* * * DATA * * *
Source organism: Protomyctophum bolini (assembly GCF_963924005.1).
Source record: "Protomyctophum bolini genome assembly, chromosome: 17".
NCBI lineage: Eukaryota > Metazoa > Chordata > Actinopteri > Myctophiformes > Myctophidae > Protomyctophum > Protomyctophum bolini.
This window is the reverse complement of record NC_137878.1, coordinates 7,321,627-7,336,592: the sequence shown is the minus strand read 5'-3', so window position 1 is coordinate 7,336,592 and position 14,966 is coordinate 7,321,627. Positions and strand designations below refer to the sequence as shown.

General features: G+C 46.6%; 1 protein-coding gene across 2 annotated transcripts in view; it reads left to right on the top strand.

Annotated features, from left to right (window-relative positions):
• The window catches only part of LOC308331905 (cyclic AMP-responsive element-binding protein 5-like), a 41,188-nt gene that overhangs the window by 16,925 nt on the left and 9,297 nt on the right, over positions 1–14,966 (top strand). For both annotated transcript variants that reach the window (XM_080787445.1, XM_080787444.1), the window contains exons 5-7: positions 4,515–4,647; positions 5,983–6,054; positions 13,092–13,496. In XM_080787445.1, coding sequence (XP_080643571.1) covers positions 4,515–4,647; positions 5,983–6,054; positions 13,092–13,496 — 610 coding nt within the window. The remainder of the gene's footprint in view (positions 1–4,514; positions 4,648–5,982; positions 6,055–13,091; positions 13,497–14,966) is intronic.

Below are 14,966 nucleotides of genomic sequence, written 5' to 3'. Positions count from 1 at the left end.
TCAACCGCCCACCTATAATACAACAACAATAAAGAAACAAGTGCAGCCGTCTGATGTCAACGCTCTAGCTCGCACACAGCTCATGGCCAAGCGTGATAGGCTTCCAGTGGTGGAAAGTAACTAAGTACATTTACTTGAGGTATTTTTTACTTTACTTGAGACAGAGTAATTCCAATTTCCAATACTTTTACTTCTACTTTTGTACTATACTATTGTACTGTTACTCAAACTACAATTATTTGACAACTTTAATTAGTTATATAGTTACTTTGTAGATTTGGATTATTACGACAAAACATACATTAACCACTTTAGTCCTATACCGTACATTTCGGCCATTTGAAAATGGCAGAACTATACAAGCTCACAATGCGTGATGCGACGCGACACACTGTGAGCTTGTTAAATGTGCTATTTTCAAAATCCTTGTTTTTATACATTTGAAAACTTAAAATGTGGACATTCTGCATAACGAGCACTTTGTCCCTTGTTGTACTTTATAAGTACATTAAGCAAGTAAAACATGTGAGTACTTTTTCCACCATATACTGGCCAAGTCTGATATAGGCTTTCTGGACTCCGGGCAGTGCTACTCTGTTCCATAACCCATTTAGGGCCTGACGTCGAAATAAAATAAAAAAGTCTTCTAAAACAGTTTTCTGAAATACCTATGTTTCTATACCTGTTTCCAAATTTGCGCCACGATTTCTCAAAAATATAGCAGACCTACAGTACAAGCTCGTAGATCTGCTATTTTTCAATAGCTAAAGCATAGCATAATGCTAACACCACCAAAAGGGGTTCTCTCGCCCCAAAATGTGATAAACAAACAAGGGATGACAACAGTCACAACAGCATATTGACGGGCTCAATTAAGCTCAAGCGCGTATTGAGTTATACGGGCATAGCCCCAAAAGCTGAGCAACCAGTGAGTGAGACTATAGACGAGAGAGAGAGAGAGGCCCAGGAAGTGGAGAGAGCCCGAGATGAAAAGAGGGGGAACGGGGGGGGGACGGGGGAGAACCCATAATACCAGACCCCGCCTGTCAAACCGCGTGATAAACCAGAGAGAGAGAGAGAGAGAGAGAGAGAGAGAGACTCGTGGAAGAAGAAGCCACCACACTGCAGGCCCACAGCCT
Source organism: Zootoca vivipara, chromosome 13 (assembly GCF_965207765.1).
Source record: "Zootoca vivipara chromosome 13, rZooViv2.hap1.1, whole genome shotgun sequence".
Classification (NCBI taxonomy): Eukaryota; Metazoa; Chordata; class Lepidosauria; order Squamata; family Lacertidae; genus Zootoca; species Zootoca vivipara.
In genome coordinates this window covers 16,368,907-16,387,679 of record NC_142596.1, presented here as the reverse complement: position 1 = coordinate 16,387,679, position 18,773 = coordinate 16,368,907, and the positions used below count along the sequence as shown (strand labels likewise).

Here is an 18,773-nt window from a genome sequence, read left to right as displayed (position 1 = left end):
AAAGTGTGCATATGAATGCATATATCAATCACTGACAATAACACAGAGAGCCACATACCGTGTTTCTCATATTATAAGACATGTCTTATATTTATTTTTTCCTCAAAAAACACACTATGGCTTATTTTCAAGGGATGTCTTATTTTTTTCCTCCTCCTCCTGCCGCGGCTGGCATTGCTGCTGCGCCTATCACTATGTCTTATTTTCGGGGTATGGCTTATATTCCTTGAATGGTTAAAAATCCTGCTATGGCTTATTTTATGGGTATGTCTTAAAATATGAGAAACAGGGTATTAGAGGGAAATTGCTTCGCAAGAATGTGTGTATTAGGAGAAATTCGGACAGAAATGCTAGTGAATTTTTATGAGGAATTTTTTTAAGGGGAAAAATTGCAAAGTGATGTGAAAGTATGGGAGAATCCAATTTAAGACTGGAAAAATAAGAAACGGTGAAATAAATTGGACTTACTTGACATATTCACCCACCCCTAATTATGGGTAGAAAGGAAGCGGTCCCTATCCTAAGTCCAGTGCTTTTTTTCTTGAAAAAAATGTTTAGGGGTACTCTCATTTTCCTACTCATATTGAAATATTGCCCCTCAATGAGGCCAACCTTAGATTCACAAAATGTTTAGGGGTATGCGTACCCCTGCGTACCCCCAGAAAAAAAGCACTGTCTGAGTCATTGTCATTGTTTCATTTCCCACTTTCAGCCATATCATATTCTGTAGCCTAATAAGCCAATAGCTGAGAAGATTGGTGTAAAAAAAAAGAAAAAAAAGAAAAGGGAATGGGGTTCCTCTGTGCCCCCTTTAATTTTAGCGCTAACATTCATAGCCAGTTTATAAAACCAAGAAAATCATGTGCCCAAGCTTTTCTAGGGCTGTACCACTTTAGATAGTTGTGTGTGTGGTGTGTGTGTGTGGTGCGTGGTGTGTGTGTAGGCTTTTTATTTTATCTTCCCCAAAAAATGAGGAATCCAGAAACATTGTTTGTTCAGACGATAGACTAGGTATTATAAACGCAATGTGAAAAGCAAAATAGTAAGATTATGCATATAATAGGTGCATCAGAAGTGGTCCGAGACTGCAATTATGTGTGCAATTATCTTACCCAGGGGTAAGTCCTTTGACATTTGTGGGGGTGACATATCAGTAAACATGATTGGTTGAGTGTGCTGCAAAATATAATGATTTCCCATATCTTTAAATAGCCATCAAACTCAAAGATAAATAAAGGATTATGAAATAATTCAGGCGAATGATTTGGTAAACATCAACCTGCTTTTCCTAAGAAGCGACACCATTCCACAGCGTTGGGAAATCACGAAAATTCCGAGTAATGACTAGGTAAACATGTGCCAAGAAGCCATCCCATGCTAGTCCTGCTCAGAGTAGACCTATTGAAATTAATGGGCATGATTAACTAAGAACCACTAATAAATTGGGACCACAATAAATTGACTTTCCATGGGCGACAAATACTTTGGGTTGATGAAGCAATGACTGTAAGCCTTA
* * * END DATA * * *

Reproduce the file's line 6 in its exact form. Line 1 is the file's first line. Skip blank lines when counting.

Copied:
Annotated features, from left to right (window-relative positions):